John is a Lecturer in sociology of sport and member of the Faculty of Health Society Research Ethics Committee and the University’s Grounded Theory Forum.
He previously worked at Canterbury Christ Church University as an instructor in the sociology of sport, and sport and leisure policies. He was also a funded PhD researcher during this time and is currently writing-up his study in the area of physical activity, families and wellbeing. He initially began his lecturing career in the Further Education sector, after earning his first degree in sport and exercise science from Loughborough University.
John is also a founding member of Canterbury’s sport and body cultures research group and has taught at the University of Jyvaskyla on the Erasmus+ Programme.
- L4 Social Context of Sport (Module Leader)
- L5 Sport in Society (Module Leader)
- L6 Sport and Social Equality (Module Leader)
- Dissertation Supervisor (Social Science & Qualitative Methods)
John’s research interests and expertise include:
- Physical Activity Careers
- Analytic Induction
- Life Histories
- Chicago School Social Theory (Znaniecki, Blumer, Becker)
- Sartre’s Progressive-Regressive Method
Day, J. (2018). Physical activity, families and households. In J. Piggin, L. Mansfield & M. Weed (Eds.), The Routledge Handbook of Physical Activity Policy and Practice. London: Routledge.
Day, J. (2018). Physical activity, wellbeing and families. Leisure Studies Association, Evaluation in Sport, Leisure & Wellbeing, Bournemouth University.
Day, J. (2016). The social becoming of family memberships and physical activity careers. 5th International Conference for Qualitative Research in Sport and Exercise, University of Chichester.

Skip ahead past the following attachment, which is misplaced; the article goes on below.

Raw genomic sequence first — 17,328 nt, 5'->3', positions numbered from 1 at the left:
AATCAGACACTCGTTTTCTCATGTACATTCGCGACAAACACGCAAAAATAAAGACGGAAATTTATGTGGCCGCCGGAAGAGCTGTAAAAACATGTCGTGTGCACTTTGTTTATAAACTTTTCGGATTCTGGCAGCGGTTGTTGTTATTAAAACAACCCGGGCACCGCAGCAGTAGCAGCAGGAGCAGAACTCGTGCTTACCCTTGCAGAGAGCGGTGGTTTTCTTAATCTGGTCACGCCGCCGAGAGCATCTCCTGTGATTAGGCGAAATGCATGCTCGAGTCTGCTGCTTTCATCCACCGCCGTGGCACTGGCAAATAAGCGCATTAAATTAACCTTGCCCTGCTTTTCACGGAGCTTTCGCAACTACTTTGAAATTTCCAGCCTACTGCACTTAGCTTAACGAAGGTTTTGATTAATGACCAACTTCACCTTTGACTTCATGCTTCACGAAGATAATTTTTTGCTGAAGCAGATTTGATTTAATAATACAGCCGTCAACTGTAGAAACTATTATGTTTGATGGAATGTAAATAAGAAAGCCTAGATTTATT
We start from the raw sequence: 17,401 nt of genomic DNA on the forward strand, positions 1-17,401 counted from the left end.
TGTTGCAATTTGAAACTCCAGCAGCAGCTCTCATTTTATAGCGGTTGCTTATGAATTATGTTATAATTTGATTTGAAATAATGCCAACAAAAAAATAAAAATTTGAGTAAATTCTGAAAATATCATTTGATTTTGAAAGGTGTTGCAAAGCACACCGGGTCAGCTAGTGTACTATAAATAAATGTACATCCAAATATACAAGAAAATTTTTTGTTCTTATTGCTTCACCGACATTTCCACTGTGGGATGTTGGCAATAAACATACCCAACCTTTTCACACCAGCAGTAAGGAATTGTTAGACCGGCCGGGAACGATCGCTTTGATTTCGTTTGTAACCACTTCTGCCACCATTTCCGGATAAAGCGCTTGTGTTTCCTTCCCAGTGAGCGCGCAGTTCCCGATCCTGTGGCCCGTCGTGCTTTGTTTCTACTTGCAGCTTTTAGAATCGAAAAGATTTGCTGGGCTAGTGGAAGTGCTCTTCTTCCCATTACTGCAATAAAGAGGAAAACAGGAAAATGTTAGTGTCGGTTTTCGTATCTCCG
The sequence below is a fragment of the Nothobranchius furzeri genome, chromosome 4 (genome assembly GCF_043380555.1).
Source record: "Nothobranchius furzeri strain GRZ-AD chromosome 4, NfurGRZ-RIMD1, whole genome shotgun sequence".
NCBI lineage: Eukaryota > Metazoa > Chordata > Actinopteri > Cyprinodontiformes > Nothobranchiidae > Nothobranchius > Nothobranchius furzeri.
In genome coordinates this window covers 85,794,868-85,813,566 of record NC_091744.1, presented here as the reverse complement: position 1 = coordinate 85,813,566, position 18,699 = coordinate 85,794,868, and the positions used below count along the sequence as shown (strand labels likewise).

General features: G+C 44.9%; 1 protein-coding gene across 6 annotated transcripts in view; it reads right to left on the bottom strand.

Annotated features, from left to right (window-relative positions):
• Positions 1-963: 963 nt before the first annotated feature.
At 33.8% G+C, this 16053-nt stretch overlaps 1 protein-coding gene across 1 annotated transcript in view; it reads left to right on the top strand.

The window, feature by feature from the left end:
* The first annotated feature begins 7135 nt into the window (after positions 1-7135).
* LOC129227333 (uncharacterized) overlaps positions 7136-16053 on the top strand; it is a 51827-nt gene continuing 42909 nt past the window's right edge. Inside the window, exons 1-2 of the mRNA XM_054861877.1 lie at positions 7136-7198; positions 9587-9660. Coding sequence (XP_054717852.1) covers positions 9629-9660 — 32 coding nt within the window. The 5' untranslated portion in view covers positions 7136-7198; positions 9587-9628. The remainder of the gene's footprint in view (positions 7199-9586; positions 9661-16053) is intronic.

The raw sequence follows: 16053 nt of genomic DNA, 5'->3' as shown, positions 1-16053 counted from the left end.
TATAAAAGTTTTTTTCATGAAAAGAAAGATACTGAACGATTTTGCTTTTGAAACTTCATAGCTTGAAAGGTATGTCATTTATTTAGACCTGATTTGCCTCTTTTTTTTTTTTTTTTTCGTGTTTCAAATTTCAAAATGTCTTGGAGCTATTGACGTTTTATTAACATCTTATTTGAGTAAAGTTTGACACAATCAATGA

Day, J. (2016). Physical activity careers and oral histories of family membership: a synthesised approach to understanding physical activity and well-being in family contexts. World Congress for the International Sociology of Sport Association, Hungarian Academy of Sciences, Budapest.
Day, J. (2015). “Then it started…” physical activity, sibship intimacies and well-being. World Congress for the International Sociology of Sport Association, L’Université Paris Descartes.
Day, J. (2014). Research issues in the sociology of physical activity, health and well-being in the context of ‘families’. Poster presentation, Psychology, Sociology and Politics Conference for PhD Students and Early Career Researchers, Sheffield Hallam University. 3rd Prize
CCCU Sport and Body Cultures Embodied Thought of the Month
Day, J. (2017). Intimate embodied socialisation, physical activity and the self. Sport and Body Cultures Research Group, Embodied Thought of the Month, August.
Pay, S. & Day, J. (2016). Early experiences of sport in family settings: when gender can be less of a ‘problem’. Sport and Body Cultures Research Group, Embodied Thought of the Month, June.
Day, J. (2016). Club running: a shared painful pathway to pleasure. Sport and Body Cultures Research Group, Embodied Thought of the Month, January.
Day, J. (2015). Understanding feelings of happiness and well-being: the effects and experiences of physical activity. Sport and Body Cultures Research Group, Embodied Thought of the Month, September.
Day, J. (2015). The authenticity and meaning of embodiment in life history interviews. Sport and Body Cultures Research Group, Embodied Thought of the Month, June.